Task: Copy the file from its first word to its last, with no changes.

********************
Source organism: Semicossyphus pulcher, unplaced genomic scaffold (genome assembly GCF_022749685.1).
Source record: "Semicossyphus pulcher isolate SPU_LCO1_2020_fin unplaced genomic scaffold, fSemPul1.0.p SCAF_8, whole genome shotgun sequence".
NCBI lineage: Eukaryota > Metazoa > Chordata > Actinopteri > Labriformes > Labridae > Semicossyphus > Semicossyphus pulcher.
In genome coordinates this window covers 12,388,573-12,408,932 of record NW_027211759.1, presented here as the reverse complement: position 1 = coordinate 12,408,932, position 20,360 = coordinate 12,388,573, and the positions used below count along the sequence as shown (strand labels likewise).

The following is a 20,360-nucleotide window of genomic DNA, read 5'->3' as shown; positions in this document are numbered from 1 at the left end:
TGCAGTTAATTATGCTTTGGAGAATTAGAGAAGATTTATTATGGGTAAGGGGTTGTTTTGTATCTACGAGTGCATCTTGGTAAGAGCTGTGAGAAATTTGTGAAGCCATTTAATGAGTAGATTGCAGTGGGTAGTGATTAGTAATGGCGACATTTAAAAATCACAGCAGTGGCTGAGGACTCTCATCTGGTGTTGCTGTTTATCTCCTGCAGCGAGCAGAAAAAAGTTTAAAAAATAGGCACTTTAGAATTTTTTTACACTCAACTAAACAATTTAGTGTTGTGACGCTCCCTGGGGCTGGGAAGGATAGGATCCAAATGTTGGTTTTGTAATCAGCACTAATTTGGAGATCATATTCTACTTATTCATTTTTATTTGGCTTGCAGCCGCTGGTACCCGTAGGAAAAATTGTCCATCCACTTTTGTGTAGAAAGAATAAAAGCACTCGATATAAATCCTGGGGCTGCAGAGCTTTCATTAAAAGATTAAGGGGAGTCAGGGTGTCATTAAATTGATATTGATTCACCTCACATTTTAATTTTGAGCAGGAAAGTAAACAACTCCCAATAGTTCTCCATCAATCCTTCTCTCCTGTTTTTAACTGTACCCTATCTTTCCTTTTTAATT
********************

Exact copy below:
Source organism: Semicossyphus pulcher, unplaced genomic scaffold (genome assembly GCF_022749685.1).
Source record: "Semicossyphus pulcher isolate SPU_LCO1_2020_fin unplaced genomic scaffold, fSemPul1.0.p SCAF_8, whole genome shotgun sequence".
NCBI lineage: Eukaryota > Metazoa > Chordata > Actinopteri > Labriformes > Labridae > Semicossyphus > Semicossyphus pulcher.
In genome coordinates this window covers 12,388,573-12,408,932 of record NW_027211759.1, presented here as the reverse complement: position 1 = coordinate 12,408,932, position 20,360 = coordinate 12,388,573, and the positions used below count along the sequence as shown (strand labels likewise).

The following is a 20,360-nucleotide window of genomic DNA, read 5'->3' as shown; positions in this document are numbered from 1 at the left end:
TGCAGTTAATTATGCTTTGGAGAATTAGAGAAGATTTATTATGGGTAAGGGGTTGTTTTGTATCTACGAGTGCATCTTGGTAAGAGCTGTGAGAAATTTGTGAAGCCATTTAATGAGTAGATTGCAGTGGGTAGTGATTAGTAATGGCGACATTTAAAAATCACAGCAGTGGCTGAGGACTCTCATCTGGTGTTGCTGTTTATCTCCTGCAGCGAGCAGAAAAAAGTTTAAAAAATAGGCACTTTAGAATTTTTTTACACTCAACTAAACAATTTAGTGTTGTGACGCTCCCTGGGGCTGGGAAGGATAGGATCCAAATGTTGGTTTTGTAATCAGCACTAATTTGGAGATCATATTCTACTTATTCATTTTTATTTGGCTTGCAGCCGCTGGTACCCGTAGGAAAAATTGTCCATCCACTTTTGTGTAGAAAGAATAAAAGCACTCGATATAAATCCTGGGGCTGCAGAGCTTTCATTAAAAGATTAAGGGGAGTCAGGGTGTCATTAAATTGATATTGATTCACCTCACATTTTAATTTTGAGCAGGAAAGTAAACAACTCCCAATAGTTCTCCATCAATCCTTCTCTCCTGTTTTTAACTGTACCCTATCTTTCCTTTTTAATT